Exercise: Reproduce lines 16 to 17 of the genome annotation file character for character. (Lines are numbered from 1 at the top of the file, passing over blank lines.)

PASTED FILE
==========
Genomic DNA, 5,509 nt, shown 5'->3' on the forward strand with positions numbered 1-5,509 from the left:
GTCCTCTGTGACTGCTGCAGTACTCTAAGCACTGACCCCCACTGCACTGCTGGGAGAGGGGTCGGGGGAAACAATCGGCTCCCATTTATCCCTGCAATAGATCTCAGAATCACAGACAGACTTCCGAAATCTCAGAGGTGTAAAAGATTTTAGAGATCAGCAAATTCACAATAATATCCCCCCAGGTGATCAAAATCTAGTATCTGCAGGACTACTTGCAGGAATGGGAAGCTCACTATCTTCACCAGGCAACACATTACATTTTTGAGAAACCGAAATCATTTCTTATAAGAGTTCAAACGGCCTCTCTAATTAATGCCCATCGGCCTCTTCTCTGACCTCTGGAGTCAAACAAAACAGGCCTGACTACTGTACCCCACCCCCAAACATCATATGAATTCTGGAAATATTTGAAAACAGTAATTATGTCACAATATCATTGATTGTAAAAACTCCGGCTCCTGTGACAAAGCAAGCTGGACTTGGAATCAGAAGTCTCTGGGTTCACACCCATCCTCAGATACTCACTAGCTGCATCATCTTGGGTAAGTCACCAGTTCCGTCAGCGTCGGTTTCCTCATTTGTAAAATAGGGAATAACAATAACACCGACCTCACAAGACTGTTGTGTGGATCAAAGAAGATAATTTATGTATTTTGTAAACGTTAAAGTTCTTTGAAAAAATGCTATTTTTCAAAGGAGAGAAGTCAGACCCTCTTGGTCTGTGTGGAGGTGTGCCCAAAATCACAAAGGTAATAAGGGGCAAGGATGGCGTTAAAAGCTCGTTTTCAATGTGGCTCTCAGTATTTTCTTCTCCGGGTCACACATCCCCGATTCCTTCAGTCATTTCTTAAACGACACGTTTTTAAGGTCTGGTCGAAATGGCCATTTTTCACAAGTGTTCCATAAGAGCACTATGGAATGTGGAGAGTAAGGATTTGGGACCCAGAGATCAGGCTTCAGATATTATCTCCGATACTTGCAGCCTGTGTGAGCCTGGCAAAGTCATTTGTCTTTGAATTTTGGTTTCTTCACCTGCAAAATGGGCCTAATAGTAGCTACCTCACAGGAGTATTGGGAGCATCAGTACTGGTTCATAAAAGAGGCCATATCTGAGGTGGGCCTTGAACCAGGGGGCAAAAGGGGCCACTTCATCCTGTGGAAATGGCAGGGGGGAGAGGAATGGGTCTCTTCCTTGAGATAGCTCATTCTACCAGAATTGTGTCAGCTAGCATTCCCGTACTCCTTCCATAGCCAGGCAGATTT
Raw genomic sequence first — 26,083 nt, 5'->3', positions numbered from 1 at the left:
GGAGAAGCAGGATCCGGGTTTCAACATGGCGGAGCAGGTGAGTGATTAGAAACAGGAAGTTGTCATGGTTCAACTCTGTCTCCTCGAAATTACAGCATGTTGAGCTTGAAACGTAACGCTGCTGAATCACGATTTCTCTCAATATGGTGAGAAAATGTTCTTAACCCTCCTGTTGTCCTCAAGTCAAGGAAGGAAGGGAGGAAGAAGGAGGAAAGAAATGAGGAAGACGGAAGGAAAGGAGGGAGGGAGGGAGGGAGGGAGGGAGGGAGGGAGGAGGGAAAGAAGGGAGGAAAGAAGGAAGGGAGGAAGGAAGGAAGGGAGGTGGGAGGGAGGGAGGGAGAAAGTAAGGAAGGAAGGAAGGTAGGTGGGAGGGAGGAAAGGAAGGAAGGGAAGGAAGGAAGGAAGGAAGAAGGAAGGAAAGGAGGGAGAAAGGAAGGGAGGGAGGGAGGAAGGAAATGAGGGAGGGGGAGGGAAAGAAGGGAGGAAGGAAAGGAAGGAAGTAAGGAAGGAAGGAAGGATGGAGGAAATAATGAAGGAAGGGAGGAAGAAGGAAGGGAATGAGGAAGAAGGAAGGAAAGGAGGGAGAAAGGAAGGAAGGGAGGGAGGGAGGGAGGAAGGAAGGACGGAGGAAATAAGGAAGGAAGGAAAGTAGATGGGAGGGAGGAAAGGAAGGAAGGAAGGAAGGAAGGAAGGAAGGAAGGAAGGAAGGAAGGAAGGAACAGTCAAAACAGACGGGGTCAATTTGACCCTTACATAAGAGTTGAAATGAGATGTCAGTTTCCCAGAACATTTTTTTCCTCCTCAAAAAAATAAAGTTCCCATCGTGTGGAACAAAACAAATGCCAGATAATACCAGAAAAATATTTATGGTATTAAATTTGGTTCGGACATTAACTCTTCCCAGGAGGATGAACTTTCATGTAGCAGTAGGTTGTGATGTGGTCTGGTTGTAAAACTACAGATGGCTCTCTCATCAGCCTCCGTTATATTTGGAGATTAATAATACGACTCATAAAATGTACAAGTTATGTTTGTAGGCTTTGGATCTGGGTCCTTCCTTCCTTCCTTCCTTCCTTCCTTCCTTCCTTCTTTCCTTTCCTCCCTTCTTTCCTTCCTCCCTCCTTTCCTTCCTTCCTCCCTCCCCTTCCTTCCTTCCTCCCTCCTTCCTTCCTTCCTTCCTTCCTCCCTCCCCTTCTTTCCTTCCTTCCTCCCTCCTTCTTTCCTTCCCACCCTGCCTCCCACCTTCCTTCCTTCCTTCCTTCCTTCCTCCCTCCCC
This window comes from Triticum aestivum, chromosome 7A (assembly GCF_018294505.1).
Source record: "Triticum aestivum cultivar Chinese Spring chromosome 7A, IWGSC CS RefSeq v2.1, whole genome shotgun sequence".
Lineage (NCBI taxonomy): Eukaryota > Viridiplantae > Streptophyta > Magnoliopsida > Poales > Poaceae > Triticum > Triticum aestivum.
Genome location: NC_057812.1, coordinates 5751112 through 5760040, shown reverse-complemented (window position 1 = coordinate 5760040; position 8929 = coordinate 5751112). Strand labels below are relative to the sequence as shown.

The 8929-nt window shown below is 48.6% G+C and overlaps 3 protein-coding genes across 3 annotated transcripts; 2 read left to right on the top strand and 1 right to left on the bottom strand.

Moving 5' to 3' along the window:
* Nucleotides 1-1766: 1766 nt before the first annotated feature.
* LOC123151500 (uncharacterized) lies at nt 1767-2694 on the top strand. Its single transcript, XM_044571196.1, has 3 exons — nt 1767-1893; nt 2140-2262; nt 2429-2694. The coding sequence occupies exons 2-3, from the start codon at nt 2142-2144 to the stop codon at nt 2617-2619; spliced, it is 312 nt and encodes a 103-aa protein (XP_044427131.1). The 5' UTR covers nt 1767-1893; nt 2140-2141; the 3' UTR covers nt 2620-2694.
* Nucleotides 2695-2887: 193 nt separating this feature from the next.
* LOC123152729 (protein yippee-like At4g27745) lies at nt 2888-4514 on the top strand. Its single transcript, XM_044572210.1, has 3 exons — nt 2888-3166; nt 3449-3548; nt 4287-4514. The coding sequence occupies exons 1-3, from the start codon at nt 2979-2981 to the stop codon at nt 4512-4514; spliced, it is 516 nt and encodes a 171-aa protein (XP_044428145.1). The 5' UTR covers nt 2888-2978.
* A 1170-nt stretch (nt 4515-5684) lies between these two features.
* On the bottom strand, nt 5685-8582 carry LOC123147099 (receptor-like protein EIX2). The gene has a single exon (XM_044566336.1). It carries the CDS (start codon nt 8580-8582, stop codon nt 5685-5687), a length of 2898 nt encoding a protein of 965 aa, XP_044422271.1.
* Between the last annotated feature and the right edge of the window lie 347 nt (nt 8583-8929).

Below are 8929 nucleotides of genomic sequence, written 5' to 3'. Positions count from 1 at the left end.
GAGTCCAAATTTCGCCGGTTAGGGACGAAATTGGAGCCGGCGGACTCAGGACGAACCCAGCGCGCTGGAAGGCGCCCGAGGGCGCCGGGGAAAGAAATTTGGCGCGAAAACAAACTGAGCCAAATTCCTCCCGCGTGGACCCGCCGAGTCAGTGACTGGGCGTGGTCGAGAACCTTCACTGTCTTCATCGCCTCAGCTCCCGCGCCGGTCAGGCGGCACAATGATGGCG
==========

* On the bottom strand, nt 5685-8582 carry LOC123147099 (receptor-like protein EIX2). The gene has a single exon (XM_044566336.1). It carries the CDS (start codon nt 8580-8582, stop codon nt 5685-5687), a length of 2898 nt encoding a protein of 965 aa, XP_044422271.1.
* Between the last annotated feature and the right edge of the window lie 347 nt (nt 8583-8929).